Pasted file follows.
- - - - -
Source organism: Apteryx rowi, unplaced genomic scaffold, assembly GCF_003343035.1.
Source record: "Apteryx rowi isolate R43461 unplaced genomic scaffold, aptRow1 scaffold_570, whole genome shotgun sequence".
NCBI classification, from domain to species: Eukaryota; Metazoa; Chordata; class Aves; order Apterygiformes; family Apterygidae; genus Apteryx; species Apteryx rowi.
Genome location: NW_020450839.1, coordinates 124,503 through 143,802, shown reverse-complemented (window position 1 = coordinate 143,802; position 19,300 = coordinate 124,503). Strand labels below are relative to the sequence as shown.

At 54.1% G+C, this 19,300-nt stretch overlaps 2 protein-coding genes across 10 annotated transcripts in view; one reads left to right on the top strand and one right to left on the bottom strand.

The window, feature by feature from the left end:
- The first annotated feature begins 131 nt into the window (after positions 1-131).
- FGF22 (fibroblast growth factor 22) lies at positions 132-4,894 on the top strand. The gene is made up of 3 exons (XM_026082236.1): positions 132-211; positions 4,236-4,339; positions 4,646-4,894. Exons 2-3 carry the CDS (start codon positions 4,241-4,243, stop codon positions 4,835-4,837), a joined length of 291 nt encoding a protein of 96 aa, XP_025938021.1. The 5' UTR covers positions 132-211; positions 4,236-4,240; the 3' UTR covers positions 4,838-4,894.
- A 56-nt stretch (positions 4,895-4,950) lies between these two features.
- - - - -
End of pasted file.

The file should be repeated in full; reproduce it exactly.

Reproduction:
Source organism: Apteryx rowi, unplaced genomic scaffold, assembly GCF_003343035.1.
Source record: "Apteryx rowi isolate R43461 unplaced genomic scaffold, aptRow1 scaffold_570, whole genome shotgun sequence".
NCBI classification, from domain to species: Eukaryota; Metazoa; Chordata; class Aves; order Apterygiformes; family Apterygidae; genus Apteryx; species Apteryx rowi.
Genome location: NW_020450839.1, coordinates 124,503 through 143,802, shown reverse-complemented (window position 1 = coordinate 143,802; position 19,300 = coordinate 124,503). Strand labels below are relative to the sequence as shown.

At 54.1% G+C, this 19,300-nt stretch overlaps 2 protein-coding genes across 10 annotated transcripts in view; one reads left to right on the top strand and one right to left on the bottom strand.

The window, feature by feature from the left end:
- The first annotated feature begins 131 nt into the window (after positions 1-131).
- FGF22 (fibroblast growth factor 22) lies at positions 132-4,894 on the top strand. The gene is made up of 3 exons (XM_026082236.1): positions 132-211; positions 4,236-4,339; positions 4,646-4,894. Exons 2-3 carry the CDS (start codon positions 4,241-4,243, stop codon positions 4,835-4,837), a joined length of 291 nt encoding a protein of 96 aa, XP_025938021.1. The 5' UTR covers positions 132-211; positions 4,236-4,240; the 3' UTR covers positions 4,838-4,894.
- A 56-nt stretch (positions 4,895-4,950) lies between these two features.